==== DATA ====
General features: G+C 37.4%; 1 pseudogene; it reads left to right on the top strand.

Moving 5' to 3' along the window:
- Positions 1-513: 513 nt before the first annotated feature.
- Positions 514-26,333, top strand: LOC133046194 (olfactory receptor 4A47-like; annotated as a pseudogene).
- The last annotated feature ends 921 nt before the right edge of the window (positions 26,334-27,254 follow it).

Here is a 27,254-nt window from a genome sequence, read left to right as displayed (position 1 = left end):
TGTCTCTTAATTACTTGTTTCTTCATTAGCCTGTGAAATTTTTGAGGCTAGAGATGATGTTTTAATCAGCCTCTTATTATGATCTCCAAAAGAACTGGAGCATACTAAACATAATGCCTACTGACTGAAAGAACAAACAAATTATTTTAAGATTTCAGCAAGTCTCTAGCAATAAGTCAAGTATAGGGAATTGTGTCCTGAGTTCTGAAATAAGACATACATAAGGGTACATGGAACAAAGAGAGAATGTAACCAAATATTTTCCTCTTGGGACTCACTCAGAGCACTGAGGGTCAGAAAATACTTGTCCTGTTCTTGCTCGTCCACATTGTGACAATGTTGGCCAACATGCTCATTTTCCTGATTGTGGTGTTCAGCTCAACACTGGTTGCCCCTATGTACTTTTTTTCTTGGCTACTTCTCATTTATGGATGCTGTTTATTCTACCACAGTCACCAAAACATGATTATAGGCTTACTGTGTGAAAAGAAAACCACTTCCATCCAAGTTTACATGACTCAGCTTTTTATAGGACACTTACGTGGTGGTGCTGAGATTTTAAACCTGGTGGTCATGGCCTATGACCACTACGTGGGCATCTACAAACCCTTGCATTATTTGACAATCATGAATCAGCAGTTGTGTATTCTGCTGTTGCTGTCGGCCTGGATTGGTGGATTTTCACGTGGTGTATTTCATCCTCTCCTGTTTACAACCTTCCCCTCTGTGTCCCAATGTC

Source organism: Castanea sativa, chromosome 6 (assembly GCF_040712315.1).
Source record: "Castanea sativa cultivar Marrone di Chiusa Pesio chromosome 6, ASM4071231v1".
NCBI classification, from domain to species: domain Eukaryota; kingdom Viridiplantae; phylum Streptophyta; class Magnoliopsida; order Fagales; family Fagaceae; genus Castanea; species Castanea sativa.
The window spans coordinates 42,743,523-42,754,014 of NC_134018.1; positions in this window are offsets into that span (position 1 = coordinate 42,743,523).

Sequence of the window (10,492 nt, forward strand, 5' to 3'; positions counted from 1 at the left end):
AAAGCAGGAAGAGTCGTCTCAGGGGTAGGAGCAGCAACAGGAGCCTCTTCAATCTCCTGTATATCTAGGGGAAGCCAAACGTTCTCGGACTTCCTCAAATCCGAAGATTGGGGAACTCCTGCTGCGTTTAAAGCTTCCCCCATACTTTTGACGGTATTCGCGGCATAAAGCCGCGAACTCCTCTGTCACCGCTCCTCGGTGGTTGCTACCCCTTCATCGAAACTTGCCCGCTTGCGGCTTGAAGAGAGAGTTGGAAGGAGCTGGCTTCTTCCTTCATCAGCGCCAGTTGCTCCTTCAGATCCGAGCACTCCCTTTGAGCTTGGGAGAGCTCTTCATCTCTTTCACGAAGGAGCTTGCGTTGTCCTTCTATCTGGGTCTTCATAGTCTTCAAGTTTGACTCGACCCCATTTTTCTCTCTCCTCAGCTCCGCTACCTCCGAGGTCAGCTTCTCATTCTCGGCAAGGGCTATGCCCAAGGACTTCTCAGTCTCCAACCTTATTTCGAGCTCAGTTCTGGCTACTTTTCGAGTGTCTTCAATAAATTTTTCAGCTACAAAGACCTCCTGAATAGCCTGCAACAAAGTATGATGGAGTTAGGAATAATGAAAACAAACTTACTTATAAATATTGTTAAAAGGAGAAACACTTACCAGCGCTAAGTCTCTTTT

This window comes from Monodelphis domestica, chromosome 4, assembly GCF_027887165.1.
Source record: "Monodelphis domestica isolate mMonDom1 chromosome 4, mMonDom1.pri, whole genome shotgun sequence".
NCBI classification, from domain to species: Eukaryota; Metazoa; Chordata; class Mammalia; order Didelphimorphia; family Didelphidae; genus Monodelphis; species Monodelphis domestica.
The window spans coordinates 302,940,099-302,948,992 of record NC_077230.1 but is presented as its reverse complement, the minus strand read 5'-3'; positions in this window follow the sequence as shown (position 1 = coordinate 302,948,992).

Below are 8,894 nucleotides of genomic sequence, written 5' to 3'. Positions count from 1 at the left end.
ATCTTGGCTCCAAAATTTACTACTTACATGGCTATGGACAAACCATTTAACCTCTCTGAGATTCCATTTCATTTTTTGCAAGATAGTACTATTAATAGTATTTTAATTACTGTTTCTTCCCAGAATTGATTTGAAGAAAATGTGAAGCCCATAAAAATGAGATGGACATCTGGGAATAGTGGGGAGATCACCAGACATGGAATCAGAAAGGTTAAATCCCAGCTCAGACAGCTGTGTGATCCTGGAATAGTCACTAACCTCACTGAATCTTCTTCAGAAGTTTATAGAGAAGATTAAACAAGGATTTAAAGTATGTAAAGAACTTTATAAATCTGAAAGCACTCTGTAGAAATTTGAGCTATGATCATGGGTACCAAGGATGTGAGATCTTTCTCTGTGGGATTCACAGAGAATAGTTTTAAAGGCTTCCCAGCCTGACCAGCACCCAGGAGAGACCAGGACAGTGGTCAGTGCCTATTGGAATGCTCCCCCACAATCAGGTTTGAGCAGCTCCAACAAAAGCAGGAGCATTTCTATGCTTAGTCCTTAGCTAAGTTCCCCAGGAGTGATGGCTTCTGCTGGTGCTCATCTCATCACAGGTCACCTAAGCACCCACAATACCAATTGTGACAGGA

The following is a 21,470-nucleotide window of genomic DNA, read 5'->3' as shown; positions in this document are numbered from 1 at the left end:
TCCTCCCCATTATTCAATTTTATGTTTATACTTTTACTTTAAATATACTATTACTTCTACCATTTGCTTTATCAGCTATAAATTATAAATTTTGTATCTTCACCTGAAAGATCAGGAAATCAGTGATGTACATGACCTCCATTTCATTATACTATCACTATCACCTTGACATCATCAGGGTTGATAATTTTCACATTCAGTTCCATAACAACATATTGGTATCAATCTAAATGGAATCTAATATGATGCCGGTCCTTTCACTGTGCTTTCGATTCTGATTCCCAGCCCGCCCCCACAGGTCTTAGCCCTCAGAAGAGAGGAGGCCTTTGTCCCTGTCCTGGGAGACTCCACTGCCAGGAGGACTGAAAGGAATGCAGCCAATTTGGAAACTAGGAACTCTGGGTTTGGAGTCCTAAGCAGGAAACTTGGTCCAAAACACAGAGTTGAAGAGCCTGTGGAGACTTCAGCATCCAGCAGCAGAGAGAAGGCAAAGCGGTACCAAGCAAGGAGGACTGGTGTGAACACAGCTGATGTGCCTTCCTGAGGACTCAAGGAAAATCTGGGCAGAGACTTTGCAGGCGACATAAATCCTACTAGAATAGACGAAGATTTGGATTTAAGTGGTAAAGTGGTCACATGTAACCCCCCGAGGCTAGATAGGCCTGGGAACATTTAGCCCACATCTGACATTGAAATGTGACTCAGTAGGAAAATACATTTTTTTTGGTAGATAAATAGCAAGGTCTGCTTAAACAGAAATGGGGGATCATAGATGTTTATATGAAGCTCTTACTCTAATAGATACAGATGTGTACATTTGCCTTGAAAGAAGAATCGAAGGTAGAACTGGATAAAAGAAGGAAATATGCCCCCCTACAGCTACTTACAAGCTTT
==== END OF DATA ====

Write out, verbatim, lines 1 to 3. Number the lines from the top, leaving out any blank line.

General features: G+C 37.4%; 1 pseudogene; it reads left to right on the top strand.

Moving 5' to 3' along the window:
- Positions 1-513: 513 nt before the first annotated feature.